Voiceover: They will talk about their fears and the reason they procrastinated to get a cochlear implant, and the reasons they moved forward. How receiving a cochlear implant changed their lives, and the lives of those who surround them. You will meet audiologists and surgeons, and those who support the deaf and hard-of-hearing communities. Welcome to Cochlear Implant Basics. Reminder, Cochlear Implant Basics is not offering medical advice. Please consult your own healthcare provider.
Richard: It’s not easy to catch Maria. A runner, a traveler, and an adventurer. It took three tries to get her to sit down and talk about her hearing journey. And her lifestyle choices that helped her select her Advanced Bionics cochlear implant and processors. Diagnosed with a hearing loss in her mid thirties, by her own admission she was too vain to wear hearing aids. And as her hearing declined, she was forced to reconsider. She talks of her embarrassment or being deaf, and her journey to become an advocate for herself and others, after joining the Sarasota Chapter of the Hearing Loss Association of America. I was grateful for the 25 minutes she would spare me before she was off and running again. And this is her story.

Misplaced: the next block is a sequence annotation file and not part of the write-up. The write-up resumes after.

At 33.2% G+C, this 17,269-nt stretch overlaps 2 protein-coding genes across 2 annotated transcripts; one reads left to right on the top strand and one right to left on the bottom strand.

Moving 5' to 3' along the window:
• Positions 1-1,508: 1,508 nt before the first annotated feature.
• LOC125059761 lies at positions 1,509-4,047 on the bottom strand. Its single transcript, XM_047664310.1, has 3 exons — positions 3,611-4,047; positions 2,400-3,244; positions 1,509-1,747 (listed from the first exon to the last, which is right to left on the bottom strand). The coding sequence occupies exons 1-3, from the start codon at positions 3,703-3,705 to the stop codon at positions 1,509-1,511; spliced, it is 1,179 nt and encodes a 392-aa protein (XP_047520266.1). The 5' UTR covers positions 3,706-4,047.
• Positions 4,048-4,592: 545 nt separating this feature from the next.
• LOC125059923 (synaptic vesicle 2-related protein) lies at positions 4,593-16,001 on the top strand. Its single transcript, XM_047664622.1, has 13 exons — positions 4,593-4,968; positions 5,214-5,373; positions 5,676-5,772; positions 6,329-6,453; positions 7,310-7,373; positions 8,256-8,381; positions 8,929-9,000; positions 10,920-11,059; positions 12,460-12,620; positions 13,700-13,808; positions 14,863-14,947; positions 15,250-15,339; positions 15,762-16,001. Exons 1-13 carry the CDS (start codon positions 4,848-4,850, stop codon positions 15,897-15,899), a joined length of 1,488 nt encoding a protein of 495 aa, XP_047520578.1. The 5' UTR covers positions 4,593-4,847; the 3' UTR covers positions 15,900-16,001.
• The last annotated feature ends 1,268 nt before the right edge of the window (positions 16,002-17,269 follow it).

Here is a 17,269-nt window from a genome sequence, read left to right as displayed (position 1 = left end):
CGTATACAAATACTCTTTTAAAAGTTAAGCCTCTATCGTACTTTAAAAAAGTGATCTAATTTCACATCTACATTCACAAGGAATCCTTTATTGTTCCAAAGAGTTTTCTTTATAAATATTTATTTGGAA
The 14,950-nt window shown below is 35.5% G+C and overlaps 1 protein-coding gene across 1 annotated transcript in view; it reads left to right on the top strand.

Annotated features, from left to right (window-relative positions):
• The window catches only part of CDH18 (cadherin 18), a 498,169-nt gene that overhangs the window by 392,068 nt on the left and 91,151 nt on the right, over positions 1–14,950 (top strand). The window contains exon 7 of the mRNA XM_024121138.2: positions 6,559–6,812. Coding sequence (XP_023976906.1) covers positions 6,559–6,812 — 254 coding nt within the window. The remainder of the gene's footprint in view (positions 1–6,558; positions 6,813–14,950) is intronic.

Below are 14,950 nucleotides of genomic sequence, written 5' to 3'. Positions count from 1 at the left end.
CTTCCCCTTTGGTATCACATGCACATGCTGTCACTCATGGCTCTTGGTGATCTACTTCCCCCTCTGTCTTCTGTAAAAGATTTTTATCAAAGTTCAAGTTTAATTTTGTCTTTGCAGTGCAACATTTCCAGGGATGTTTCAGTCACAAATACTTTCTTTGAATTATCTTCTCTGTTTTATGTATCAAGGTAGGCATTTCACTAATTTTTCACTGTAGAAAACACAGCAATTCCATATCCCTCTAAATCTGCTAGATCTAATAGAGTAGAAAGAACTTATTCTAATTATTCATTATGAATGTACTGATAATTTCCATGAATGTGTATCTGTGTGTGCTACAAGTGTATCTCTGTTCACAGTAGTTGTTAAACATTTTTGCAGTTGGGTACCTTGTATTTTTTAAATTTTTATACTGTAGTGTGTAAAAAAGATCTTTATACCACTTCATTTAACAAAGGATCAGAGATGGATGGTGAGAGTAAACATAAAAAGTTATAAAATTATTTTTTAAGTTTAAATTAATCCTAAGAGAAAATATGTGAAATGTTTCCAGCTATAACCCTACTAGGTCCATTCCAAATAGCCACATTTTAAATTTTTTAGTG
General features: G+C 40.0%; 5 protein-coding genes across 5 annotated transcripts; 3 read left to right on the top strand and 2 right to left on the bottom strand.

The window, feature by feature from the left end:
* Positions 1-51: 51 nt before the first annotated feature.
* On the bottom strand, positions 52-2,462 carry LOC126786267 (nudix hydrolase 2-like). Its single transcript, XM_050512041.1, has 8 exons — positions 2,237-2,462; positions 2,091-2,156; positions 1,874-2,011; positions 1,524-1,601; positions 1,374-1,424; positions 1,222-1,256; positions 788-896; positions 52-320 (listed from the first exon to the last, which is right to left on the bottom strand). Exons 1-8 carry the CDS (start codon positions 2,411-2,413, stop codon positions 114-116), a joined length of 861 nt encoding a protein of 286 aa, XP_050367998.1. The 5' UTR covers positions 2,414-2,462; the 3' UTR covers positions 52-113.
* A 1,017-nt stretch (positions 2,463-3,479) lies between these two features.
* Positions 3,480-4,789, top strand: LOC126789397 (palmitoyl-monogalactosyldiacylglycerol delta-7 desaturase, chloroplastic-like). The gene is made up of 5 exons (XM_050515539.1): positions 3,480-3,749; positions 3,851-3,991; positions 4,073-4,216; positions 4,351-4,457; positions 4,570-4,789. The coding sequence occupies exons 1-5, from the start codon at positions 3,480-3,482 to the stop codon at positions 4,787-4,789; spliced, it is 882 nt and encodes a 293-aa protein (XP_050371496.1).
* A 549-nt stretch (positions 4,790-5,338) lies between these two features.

Maria: What happened was that in my mid thirties, I started to lose the ability to discriminate consonant. And what specifically happened is, I was sitting in a meeting, in a client meeting, and my colleague sitting next to me whispered a question to me. Richard, to this day, I have no idea what my colleague asked of me, because I just could not hear a darn thing. So I went to an ENT, and he had his audiologist test me. And they found that I needed to wear hearing aids in both ears. Well, here I am in my mid thirties, and there was just no way that I was going to wear hearing aids. I was just too vain.
Richard: Was it a vanity issue? Okay.
Richard: Fine, okay.
Maria: I admit it. No way was I going to. So I continued to compensate and my family, they were my accomplices and my compensation, as you know, until seven years later. No, about 10 years later, excuse me, I lost hearing completely in my right ear. Could not hear anything at all. Went back to the ENT, he thought that it had been a viral infection, never mentioned getting a cochlear implant, and basically just encouraged me to get a hearing aid in the other ear.